“It’s magnificent, long time coming,” Kissane said. “Took us 15 years, it took patience. We worked hard and are very proud.”

The route to a new library was a circuitous one. It began in 2007 when the library board tried to buy several homes across from Kiwanis Park at Arden and Washington avenues. 

That plan fell through when one of the homeowners refused to sell, leaving the library struck with one home on Arden that it had already purchased. The real estate market crash of 2008 left the library stuck with the house, which it rented out before finally selling it for a nearly $100,000 loss in 2013. 

In 2012, the library pivoted and bought the United Methodist Church at 3541 Park Ave., across the street from its longtime home at 3609 Grand Blvd. The library board had hoped to fund construction of a new building by asking voters in 2016 to approve a referendum to sell $10.3 million in bonds. 

Voters rejected the referendum, but Brookfield Library Director Kimberly Coughran never gave up. After rejecting the idea of second referendum, Coughran and the library board decided to try and raise the money necessary to build a new library through a combination of amassing cash reserves through their annual tax levy and through donations.

The library board amassed roughly $6 million in reserves. But that wasn’t enough. In July 2018 Coughran and fundraising consultant Michael Bruni paid a visit to Francis at her financial planning business at Eight Corners to ask for a sizable donation. 

They had decided on a time-honored fundraising tactic of offering naming rights of various aspects of the library in exchange for donations of various amounts. Francis and Coughran were also members of Brookfield Rotary Club.

“They just happened to come on a good day,” Francis recalled on Friday evening.

Francis, who has run Brookfield Financial Plans in Brookfield for nearly 40 years, agreed to donate $1 million dollars and the library board decided to name the building after her. Francis pointed to her grandchildren as one reason that she decided to donate the money.

“My grandkids are home schooled. They’re here all the time. They live a block down the street,” Francis said.

The $1 million donation from Sokol Francis proved to key and more than 100 other individuals have donated to a capital campaign which raised approximately $1.5 million. The library’s final step was taking out a 15-year $3.6 million loan from the First National Bank of Brookfield.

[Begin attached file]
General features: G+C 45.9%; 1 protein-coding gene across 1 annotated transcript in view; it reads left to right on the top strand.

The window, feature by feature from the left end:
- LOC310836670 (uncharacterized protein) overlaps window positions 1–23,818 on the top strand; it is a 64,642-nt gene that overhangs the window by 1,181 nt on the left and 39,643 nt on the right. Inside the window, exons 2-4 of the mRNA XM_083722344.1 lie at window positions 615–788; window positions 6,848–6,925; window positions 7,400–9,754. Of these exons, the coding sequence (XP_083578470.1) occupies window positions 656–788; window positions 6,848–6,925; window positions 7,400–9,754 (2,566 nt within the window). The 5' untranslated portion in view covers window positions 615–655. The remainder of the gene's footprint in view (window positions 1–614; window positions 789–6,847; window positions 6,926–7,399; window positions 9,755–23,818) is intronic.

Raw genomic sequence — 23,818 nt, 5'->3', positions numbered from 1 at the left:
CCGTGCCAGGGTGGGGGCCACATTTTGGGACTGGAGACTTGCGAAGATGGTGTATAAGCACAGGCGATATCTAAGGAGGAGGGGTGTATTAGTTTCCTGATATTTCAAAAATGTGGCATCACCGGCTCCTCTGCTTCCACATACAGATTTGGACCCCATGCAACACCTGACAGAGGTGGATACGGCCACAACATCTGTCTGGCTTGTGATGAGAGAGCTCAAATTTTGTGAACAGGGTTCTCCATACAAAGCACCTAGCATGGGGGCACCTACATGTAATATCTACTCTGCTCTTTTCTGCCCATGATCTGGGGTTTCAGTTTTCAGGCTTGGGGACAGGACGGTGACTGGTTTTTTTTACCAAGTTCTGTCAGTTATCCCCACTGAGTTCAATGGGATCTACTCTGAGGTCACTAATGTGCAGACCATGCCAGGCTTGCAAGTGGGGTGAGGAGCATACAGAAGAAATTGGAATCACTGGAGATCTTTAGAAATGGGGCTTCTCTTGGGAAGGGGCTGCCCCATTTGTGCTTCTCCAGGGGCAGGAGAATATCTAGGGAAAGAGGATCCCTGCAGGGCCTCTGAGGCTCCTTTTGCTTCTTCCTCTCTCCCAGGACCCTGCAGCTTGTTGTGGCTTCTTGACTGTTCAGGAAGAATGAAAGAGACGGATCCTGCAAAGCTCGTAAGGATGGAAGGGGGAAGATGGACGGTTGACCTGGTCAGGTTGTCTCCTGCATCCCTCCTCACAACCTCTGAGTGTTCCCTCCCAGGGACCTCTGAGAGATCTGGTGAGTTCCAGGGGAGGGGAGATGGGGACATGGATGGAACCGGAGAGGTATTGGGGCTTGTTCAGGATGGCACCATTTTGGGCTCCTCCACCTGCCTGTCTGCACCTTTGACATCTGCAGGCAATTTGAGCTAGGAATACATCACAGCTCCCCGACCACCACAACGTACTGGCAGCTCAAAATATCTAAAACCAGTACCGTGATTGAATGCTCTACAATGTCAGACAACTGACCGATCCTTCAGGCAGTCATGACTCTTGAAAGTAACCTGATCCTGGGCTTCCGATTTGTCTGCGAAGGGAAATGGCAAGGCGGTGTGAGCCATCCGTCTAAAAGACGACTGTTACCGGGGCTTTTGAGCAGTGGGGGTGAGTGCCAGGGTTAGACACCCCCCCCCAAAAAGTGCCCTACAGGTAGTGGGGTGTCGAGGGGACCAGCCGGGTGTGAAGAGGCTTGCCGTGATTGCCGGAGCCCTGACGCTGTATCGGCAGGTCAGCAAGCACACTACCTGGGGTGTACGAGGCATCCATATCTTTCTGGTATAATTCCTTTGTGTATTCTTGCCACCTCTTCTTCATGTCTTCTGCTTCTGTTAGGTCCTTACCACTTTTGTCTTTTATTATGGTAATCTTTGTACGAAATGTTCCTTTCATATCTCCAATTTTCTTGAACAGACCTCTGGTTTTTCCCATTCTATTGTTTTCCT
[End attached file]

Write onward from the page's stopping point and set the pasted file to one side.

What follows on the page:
“The library board, not just this board but previous boards, saved for a lot of years to make this happen,” said library board member Jennifer Perry. “It was something they decided in early 2000s. Linda Sokol Francis pushed us over the edge. Linda is very modest about it, but really she made this possible.”

Jo Ann Day, the president of the Foundation for the Brookfield Public Library, said it was remarkable that the town could come together to raise the money to build a new library after the referendum’s defeat.

“I don’t know how many communities could ever have done what this community did,” Day said. 

Once she donated $1 million dollars, Francis didn’t get involved in the planning of the new library. 

“I wrote the check and didn’t say another word,” she said.

On July 23, making brief remarks to the assembled donors and guests, Francis got to see what her generosity helped build.

“I just can’t believe it’s so beautiful,” Sokol Francis said. “It really, really is.”

The library is having a soft opening this week and will host a Grand Opening bash Saturday, July 31 from 10 a.m. to 2 p.m. which will feature scavenger hunts, maker studio demonstrations, a fairy time story hour, virtual reality trips and crafts.

“We are thrilled with this much needed new building’s capacity and all it will offer to Brookfield residents for many years to come,” Coughran said in a text message Monday. “If community response from the sneak peek nights can be used as measure, Brookfielders of all ages will be very excited to use the new facility.”